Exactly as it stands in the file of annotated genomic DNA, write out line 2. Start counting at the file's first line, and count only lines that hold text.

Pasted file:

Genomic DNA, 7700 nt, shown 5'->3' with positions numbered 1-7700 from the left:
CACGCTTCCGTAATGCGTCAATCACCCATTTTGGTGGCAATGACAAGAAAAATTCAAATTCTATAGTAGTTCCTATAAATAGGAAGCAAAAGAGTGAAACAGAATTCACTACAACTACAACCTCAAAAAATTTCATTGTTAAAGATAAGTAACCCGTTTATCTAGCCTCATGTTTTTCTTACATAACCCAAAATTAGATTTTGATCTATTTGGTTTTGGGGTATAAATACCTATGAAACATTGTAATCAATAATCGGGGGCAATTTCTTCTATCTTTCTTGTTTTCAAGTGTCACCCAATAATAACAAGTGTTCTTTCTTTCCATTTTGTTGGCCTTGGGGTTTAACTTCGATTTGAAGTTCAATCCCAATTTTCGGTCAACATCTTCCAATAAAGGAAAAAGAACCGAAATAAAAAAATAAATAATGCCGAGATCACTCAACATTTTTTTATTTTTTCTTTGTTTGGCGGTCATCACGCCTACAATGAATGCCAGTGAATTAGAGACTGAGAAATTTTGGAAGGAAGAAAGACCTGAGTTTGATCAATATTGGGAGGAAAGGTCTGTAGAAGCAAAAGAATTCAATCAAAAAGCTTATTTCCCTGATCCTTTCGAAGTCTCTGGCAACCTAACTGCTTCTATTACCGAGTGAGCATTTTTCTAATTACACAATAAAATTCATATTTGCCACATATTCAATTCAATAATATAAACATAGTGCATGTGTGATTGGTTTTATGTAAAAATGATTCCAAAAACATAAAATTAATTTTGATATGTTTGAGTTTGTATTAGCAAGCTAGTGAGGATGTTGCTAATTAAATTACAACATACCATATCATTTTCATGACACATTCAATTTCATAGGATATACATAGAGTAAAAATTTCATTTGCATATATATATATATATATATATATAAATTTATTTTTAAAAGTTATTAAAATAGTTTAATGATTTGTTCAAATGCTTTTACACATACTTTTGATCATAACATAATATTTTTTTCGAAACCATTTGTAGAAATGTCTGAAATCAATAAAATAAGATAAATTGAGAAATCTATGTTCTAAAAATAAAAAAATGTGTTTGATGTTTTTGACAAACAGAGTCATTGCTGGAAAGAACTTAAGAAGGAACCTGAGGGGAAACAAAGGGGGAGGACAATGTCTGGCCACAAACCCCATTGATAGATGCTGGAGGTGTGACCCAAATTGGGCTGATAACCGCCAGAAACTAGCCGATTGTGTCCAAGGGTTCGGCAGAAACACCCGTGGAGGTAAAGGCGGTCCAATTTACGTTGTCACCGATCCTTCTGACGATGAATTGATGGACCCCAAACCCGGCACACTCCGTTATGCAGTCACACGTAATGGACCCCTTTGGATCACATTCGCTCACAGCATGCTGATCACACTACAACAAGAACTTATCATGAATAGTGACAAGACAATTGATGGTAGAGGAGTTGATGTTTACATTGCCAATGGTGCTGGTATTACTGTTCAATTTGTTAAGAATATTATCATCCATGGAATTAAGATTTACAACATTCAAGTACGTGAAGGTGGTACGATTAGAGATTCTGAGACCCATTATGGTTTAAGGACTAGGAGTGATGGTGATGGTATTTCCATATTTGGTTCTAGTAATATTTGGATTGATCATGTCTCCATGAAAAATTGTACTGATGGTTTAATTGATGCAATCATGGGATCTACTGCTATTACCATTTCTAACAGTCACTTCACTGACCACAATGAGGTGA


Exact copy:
CACGCTTCCGTAATGCGTCAATCACCCATTTTGGTGGCAATGACAAGAAAAATTCAAATTCTATAGTAGTTCCTATAAATAGGAAGCAAAAGAGTGAAACAGAATTCACTACAACTACAACCTCAAAAAATTTCATTGTTAAAGATAAGTAACCCGTTTATCTAGCCTCATGTTTTTCTTACATAACCCAAAATTAGATTTTGATCTATTTGGTTTTGGGGTATAAATACCTATGAAACATTGTAATCAATAATCGGGGGCAATTTCTTCTATCTTTCTTGTTTTCAAGTGTCACCCAATAATAACAAGTGTTCTTTCTTTCCATTTTGTTGGCCTTGGGGTTTAACTTCGATTTGAAGTTCAATCCCAATTTTCGGTCAACATCTTCCAATAAAGGAAAAAGAACCGAAATAAAAAAATAAATAATGCCGAGATCACTCAACATTTTTTTATTTTTTCTTTGTTTGGCGGTCATCACGCCTACAATGAATGCCAGTGAATTAGAGACTGAGAAATTTTGGAAGGAAGAAAGACCTGAGTTTGATCAATATTGGGAGGAAAGGTCTGTAGAAGCAAAAGAATTCAATCAAAAAGCTTATTTCCCTGATCCTTTCGAAGTCTCTGGCAACCTAACTGCTTCTATTACCGAGTGAGCATTTTTCTAATTACACAATAAAATTCATATTTGCCACATATTCAATTCAATAATATAAACATAGTGCATGTGTGATTGGTTTTATGTAAAAATGATTCCAAAAACATAAAATTAATTTTGATATGTTTGAGTTTGTATTAGCAAGCTAGTGAGGATGTTGCTAATTAAATTACAACATACCATATCATTTTCATGACACATTCAATTTCATAGGATATACATAGAGTAAAAATTTCATTTGCATATATATATATATATATATATATAAATTTATTTTTAAAAGTTATTAAAATAGTTTAATGATTTGTTCAAATGCTTTTACACATACTTTTGATCATAACATAATATTTTTTTCGAAACCATTTGTAGAAATGTCTGAAATCAATAAAATAAGATAAATTGAGAAATCTATGTTCTAAAAATAAAAAAATGTGTTTGATGTTTTTGACAAACAGAGTCATTGCTGGAAAGAACTTAAGAAGGAACCTGAGGGGAAACAAAGGGGGAGGACAATGTCTGGCCACAAACCCCATTGATAGATGCTGGAGGTGTGACCCAAATTGGGCTGATAACCGCCAGAAACTAGCCGATTGTGTCCAAGGGTTCGGCAGAAACACCCGTGGAGGTAAAGGCGGTCCAATTTACGTTGTCACCGATCCTTCTGACGATGAATTGATGGACCCCAAACCCGGCACACTCCGTTATGCAGTCACACGTAATGGACCCCTTTGGATCACATTCGCTCACAGCATGCTGATCACACTACAACAAGAACTTATCATGAATAGTGACAAGACAATTGATGGTAGAGGAGTTGATGTTTACATTGCCAATGGTGCTGGTATTACTGTTCAATTTGTTAAGAATATTATCATCCATGGAATTAAGATTTACAACATTCAAGTACGTGAAGGTGGTACGATTAGAGATTCTGAGACCCATTATGGTTTAAGGACTAGGAGTGATGGTGATGGTATTTCCATATTTGGTTCTAGTAATATTTGGATTGATCATGTCTCCATGAAAAATTGTACTGATGGTTTAATTGATGCAATCATGGGATCTACTGCTATTACCATTTCTAACAGTCACTTCACTGACCACAATGAGGTGA